It is ironic that concern for the privacy of birth parents is now a top priority in amending the adoptee rights bill. Birth certificates of adoptees were sealed in 1935to protect adoptees from the stigma of illegitimacy and to protect adoptive parents who wanted to keep the adoption a secret, as they were advised to do at that time. Sealing original birth certificates, and the issuance of a falsified birth certificate listing the adoptive parents as the parents of birth, put the stamp of legality on a lie and protected the secrets of adoptive.

Amended birth certificates showing only the adoptive parents names, with no indication of adoption, legitimized the myth that adoption was "the same as if" the children were born to their adopters. They are remnants of days gone by; days of secrets and shame surrounding adoption.

The only mention of birth parents in the arguments for sealing birth records was to protect the adoptive parents from intrusion - or even being blackmailed - by the birth parents; not to protect the birth parents.

Now those who oppose adoptee equality have convinced lawmakers that allowing adoptees access to their own original birth certificates would violate some alleged promise of anonymity or expectation of privacy birth parents were never given. There is no inherent right of privacy to not be named as a parent on a birth certificate. Nor is there any right, or law, to protect secrets or lies. A birth certificate is a snapshot in time and a vital record. To allow anyone the "right" to destroy such a record of another is ludicrous.

The law does not only affect those adopted from single mothers. Some New Yorkers are adopted by a step parent following the death of their natural parent. In those cases, the deceased parent is "erased" from the child's birth certificate and with it, the child's knowledge of that entire side of his or her family tree. New Yorkers may also be adopted out of foster care after being removed by the State following allegations of abuse or neglect. Siblings may be separated. Sealed records prevent these siblings from contacting each other.

What all these adopted New York citizens have in common is that they were adopted as infants or children, and as Assemblyman David Weprin has said, "through no fault of their own."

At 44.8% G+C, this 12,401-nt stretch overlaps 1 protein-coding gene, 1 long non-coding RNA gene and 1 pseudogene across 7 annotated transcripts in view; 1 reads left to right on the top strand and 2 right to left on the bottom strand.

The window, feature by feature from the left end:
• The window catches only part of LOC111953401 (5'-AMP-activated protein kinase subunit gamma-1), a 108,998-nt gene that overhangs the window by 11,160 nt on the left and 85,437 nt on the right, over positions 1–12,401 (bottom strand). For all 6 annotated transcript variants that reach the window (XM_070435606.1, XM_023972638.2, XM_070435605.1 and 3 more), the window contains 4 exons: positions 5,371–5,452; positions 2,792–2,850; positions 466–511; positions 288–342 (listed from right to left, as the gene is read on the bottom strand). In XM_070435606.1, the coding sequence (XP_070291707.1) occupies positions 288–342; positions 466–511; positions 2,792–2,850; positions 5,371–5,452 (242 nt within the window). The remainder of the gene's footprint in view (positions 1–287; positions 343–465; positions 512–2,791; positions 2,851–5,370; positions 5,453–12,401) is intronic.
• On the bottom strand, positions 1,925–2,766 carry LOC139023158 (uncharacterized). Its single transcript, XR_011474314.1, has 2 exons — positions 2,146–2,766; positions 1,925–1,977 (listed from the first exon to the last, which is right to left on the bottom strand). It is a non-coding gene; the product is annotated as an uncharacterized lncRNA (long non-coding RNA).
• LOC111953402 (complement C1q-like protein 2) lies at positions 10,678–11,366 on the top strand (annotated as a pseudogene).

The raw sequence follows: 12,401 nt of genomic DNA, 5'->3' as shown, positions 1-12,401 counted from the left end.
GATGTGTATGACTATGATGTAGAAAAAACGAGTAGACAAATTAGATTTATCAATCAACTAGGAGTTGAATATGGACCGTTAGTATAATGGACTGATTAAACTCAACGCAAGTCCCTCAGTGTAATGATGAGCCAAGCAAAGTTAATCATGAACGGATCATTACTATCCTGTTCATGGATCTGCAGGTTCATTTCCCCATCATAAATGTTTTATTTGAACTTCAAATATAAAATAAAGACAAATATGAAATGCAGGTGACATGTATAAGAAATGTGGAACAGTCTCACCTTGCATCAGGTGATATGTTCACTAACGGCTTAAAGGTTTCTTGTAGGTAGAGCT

Similar laws granting adoptees equal access to their own original birth certificates have been passed in thirteen states: Alabama, Colorado, Delaware, Illinois, Maine, Montana, New Hampshire, New Jersey, Ohio, Oregon, Rhode Island, Tennessee and Washington. (Alaska and Kansas never denied adoptees access to their birth certificates.)

The following organizations support adult adoptee access to birth certificates:

However, neither NY Adoption Equality, nor The American Adoption Congress, nor Bastard Nation, nor any adoptee organization, adoptive parent association, birth parent association, or even any adoption facilitator organization, supports the amended legislation that tramples the rights of adopted New Yorkers and treats them as second-class citizens. The highly respected Donaldson Adoption Institute has withdrawn its letter of support for S3314, as have many other institutional letter writers and individual constituents.

It is discriminatory to deny adopted adults the same right of self-knowledge and self-determination that every other citizen enjoys - even if they are 99 years old, military veterans, diagnosed with an illness (if the court does not believe they are "sick enough"), if their child has a life-threatening illness, or if they want to determine if they are Jewish under rabbinical law.

Denial of vital human and civil rights affects not only current adoptees, but their children, grandchildren and great grandchildren, all of whom have been deprived of a family tree.

Adopted citizens deserve to be treated in the same manner as their non-adopted peers. Equality cannot be compromised. Mathematically or legally, things - and rights - are either equal or they are not. Anything short of equality is unjust. The time has come to set free those who are bound by these antiquated laws and to grant them full citizenship equal to all others, with no hoops to jump through or restrictions to access that do not apply to non-adopted citizens.